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The late Early Bumblebee

Thursday, April 26th 2018

Seven of the “Big 8” Bumblebee species have now been seen on the reserve with only the Garden Bumblebee left to spot.

The patch of Red Lungwort (Pulmonaria rubra) found in the back garden of the Field Centre is a great place from which to spot Bumblebee queens at this time of year. Over the last week this patch has seen a shift from Buff-tailed, White-tailed and Heath queens to Common Carder Bee queens and Early Bumblebee workers (as seen in the picture below).  

It would seem that some Early Bumblebee queens made good use of the brief bit of warm weather we experienced a few weeks ago (sandwiched between two cold snaps) and managed to rear their first brood.

The Early Bumblebee is a Spring specialist, and appropriately it emerges much earlier than any of our other bumblebee queens, with males often being spotted as early as April or May.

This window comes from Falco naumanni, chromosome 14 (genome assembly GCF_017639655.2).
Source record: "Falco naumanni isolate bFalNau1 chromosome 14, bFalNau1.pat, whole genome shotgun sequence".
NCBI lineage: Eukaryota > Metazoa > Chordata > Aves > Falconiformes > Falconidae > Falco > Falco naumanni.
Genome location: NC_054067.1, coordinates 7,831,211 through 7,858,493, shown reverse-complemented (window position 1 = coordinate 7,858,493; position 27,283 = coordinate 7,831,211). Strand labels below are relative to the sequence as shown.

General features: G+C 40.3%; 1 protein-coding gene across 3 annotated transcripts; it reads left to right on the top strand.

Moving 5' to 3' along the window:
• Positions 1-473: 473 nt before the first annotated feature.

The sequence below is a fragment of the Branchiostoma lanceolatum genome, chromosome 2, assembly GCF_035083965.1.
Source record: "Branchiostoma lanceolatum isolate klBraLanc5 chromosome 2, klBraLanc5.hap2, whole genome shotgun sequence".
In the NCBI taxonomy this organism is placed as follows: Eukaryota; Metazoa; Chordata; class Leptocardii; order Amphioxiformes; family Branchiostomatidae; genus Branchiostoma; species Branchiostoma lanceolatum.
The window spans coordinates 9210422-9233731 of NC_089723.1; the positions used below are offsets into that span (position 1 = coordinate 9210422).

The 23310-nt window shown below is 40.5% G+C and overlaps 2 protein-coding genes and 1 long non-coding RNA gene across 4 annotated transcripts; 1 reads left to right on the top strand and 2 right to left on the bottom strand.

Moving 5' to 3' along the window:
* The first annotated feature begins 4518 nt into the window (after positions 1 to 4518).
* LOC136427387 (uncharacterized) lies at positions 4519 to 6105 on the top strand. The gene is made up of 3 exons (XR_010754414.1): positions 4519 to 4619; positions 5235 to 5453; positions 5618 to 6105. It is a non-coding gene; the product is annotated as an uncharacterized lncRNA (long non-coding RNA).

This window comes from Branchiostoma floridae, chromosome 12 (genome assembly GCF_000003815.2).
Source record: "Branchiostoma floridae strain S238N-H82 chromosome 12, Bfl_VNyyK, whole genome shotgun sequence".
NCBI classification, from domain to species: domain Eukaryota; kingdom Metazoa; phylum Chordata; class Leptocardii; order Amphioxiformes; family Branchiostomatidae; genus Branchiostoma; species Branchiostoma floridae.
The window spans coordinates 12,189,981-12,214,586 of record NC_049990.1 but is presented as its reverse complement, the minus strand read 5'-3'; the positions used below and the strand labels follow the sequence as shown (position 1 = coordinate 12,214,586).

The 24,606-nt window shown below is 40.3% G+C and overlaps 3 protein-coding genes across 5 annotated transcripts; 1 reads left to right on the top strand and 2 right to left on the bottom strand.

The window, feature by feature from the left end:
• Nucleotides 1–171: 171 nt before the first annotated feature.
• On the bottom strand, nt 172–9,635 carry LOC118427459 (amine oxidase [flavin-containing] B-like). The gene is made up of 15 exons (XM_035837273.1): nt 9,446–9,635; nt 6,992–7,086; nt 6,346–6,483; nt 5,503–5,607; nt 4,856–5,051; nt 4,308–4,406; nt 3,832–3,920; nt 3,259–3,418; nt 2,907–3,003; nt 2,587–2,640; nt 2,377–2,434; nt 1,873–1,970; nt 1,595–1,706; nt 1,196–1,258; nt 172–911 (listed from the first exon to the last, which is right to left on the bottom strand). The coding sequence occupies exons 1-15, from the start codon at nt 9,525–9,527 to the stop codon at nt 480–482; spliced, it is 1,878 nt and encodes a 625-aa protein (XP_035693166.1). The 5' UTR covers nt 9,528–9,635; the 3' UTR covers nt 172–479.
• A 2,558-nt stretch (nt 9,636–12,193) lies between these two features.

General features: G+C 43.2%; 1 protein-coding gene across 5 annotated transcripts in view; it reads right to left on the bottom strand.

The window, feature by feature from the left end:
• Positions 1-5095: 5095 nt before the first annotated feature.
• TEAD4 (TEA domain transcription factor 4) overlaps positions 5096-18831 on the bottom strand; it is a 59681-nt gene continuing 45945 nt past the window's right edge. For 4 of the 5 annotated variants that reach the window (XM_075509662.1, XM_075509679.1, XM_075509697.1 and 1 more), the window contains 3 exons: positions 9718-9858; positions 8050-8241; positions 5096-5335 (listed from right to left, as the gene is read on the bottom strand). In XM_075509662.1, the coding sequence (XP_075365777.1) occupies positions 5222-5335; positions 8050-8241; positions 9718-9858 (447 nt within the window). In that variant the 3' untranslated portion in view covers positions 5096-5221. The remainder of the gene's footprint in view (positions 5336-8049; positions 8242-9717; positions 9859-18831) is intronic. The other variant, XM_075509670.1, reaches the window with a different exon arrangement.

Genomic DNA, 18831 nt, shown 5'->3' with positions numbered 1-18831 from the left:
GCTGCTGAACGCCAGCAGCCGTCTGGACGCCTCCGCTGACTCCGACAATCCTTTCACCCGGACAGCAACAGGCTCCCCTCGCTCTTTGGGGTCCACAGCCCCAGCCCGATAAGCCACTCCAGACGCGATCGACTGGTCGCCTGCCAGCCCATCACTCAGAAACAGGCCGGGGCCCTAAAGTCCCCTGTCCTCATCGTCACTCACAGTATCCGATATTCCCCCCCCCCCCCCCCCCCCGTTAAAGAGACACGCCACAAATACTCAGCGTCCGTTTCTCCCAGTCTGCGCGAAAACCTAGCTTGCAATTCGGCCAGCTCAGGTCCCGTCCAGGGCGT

It is doubtful that even the Early bumblebee will have been immune to the appalling weather we've been subjected to so far this year. Instead, expect to see the stunning Early males, with their characteristic bright yellow facial hair, much later than expected. 

Aside from getting distracted in the garden, and planting more snowdrops (the last of which all seem to have taken very well!), we have been cracking on with the last Heathland paddock. As well as removing vegetation and reducing competition to Heather shoots we've also employed the leaf blower to remove large quantities of leaf from the surface.

The two caged off Yew saplings seem to be doing pretty well and needed only a little bit of TLC. We're now all but finished and will move on to knocking back vegetation over shadowing a really nice patch of Heather just outside of the paddock to the south.


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